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Main Attractions in St. Mark's Square - Piazza San Marco

Updated on April 15, 2018
Robie Benve profile image

Robie is an Italian artist who now lives in the US. She loves to share useful vacation tips and first-hand knowledge about Italy.

Saint Mark's Square from the Sea

Source

One of the Most beautiful Places in the World

The incomparable scenario of Saint Mark's Square (Piazza San Marco) has has been the stage of Venice's public life and the emblem of the city for more than a thousand years.

Piazza San Marco has been designed as an extension of the Doge's Palace and the Saint Mark’s basilica. The square was built in the IX century, and later enlarged in 1174.

At all hours of the day this is one of the world's most spectacular squares, but Piazza San Marco is most beautiful in the subdued light of early morning or evening, when the buildings and the mosaics of the basilica take a on a warm, golden glow.

Sain't Mark's Square Satellite View

The Pigeons of Venice

Competing in numbers with the tourists, pigeons are one of the main living attractions in Saint Mark’s Square, entertaining children and adults alike for generations.

However, the pigeons’ population has been growing out of control for years, and their presence in the historical city is as beautiful as problematic, because they cause major damages to the monuments and historical buildings of Venice.

While they will storm into your arms at the faintest idea that you may have some food for them, it is actually prohibited to feed them.

Pigeons "attacking" my snack

Pigeons thinking I wanted to feed them, when I was giving my son a snack.
Pigeons thinking I wanted to feed them, when I was giving my son a snack. | Source

Saint Mark’s Square is the only square of Venice, all the other big spaces are called Campo.

The Saint Mark Basilica (Basilica di San Marco)

The Saint Mark's Basilica is one of the most beautiful Italian churches and the most important church of Venice. The basilica building has been initiated in the IX century to house the relics of Saint Mark the Evangelist, that were brought over from Alexandria, Egypt in 828.

In addition to the magnificent exterior, it has rich mosaics and artworks inside. Entrance in the Basilica is free, so often there is a line to get in. To cut the crowd, you can book your visit online, and it will get you a faster access, for a cost of €1 per person. Inside the basilica there are three little museums that you can visit for a fee. They are all very interesting, but It’s especially worth to visit the one that will allow you to see the original horses from the façade, and to go up on the outside balcony from which you can enjoy the wonderful panoramic view.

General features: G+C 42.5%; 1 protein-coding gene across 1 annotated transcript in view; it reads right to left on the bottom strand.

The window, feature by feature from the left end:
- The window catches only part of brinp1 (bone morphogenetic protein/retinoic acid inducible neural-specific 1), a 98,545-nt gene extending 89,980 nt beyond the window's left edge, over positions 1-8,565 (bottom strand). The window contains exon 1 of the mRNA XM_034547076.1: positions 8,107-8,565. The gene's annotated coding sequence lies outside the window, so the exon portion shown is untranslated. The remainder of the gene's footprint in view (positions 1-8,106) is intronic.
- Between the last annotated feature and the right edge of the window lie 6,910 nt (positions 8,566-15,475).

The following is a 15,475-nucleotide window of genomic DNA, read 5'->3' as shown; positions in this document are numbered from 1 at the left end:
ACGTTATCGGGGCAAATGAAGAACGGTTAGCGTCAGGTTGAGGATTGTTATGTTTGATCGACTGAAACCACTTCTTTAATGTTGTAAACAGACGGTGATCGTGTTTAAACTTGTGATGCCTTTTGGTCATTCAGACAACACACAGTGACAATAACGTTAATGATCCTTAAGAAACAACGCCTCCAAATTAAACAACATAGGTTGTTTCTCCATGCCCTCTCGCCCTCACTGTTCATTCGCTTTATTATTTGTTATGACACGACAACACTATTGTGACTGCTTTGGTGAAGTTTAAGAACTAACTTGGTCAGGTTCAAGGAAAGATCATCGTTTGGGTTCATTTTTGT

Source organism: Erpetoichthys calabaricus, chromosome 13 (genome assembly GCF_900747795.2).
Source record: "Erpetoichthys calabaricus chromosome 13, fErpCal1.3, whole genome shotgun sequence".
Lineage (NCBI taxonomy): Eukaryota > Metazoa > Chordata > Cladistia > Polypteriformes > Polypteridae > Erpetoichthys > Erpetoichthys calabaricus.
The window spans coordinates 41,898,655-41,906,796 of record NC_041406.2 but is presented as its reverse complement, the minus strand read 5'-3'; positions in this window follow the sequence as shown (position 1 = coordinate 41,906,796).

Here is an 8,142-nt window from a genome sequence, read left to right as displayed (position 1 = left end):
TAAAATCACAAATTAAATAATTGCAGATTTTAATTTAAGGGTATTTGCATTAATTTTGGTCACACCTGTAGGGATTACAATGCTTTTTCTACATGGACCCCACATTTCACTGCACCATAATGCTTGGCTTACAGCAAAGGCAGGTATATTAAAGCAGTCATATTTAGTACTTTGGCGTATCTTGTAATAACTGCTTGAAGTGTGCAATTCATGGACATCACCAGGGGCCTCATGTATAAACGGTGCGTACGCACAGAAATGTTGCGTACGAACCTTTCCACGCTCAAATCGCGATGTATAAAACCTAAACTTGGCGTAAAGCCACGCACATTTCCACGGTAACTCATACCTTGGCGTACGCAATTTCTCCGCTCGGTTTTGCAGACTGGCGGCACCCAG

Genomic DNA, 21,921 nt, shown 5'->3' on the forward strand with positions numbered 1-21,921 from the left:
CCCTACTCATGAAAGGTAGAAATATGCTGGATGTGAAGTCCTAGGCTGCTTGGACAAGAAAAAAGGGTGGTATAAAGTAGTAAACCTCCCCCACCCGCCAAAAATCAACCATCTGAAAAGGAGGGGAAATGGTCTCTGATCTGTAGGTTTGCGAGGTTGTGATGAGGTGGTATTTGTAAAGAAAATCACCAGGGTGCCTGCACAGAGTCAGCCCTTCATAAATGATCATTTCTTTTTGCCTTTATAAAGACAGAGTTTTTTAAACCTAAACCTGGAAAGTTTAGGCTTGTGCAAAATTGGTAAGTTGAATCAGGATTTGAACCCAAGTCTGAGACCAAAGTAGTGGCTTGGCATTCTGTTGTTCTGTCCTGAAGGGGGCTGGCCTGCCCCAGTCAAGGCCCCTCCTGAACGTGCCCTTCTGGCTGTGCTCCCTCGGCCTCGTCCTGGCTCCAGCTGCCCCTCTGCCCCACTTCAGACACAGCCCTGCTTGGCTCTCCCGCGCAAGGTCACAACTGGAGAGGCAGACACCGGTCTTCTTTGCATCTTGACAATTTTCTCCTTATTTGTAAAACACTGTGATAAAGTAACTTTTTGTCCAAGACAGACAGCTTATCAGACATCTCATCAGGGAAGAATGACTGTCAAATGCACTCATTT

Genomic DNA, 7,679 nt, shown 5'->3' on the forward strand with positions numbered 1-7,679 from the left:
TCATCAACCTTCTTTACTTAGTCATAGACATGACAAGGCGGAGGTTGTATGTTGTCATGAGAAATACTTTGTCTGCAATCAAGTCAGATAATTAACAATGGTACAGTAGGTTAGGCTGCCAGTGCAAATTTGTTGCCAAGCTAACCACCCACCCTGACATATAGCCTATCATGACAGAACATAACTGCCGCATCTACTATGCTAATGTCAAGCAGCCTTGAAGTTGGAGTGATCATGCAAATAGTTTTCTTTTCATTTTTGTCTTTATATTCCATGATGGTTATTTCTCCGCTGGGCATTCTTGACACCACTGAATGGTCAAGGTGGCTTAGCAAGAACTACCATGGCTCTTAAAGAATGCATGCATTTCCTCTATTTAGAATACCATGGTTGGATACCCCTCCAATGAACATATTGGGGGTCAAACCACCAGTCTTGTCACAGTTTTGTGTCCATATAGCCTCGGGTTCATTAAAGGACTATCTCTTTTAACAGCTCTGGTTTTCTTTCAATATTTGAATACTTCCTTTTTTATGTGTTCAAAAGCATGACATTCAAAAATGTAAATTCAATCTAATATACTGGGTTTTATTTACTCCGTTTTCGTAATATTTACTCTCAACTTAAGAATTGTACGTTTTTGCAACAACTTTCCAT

Saint Mark's Basilica, Venice on a very crowded summer weekend.
Saint Mark's Basilica, Venice on a very crowded summer weekend. | Source

The Doge’s Palace (Palazzo Ducale)

Next to the St. Mark’s Basilica, stands the famous Palazzo Ducale. Formerly the Doge’s residence and seat of Venetian government, the Palace is a masterpiece of Gothic architecture and the very symbol of Venice. The interior of the building is decorated with sculptures and works by artists such as Titian, Veronese, Tintoretto, A.Vittoria, and G.B.Tiepolo.

The tickets for the tour, about €20 per person, include also the visit to the prisons, and to go there you get to walk inside the Bridge of Sighs (Ponte dei Sospiri), one of Venice’s landmarks.

View from top of Saint Mark's Basilica, with Doge's Palace on the left.
View from top of Saint Mark's Basilica, with Doge's Palace on the left. | Source

The Bridge of Sighs

The Bridge of Sighs, one of the main touristic destinations in Venice, connects the Palazzo Ducale, where the accused were prosecuted, with the prisons. The bridge was built by order of Doge Mario Grimani, completely in Istria stone and decorated externally in baroque style.

The beautiful esthetics of the bridge has associated a very romantic connotation to the bridge, which is totally in contrast with its real function. The sighs were not of love, but of prisoners that for the last time were looking out the little windows to the Venice lagoons, before being locked up in the terrible prisons, often to never emerge alive.

Click thumbnail to view full-size
The Bridge of SighsGondolier in front of the Bridge of SighsView of the Bridge of Sighs from the opposite side of the canal.
The Bridge of Sighs
The Bridge of Sighs | Source
Gondolier in front of the Bridge of Sighs
Gondolier in front of the Bridge of Sighs | Source
View of the Bridge of Sighs from the opposite side of the canal.
View of the Bridge of Sighs from the opposite side of the canal. | Source

The Saint Mark’s Bell Tower (Campanile di San Marco)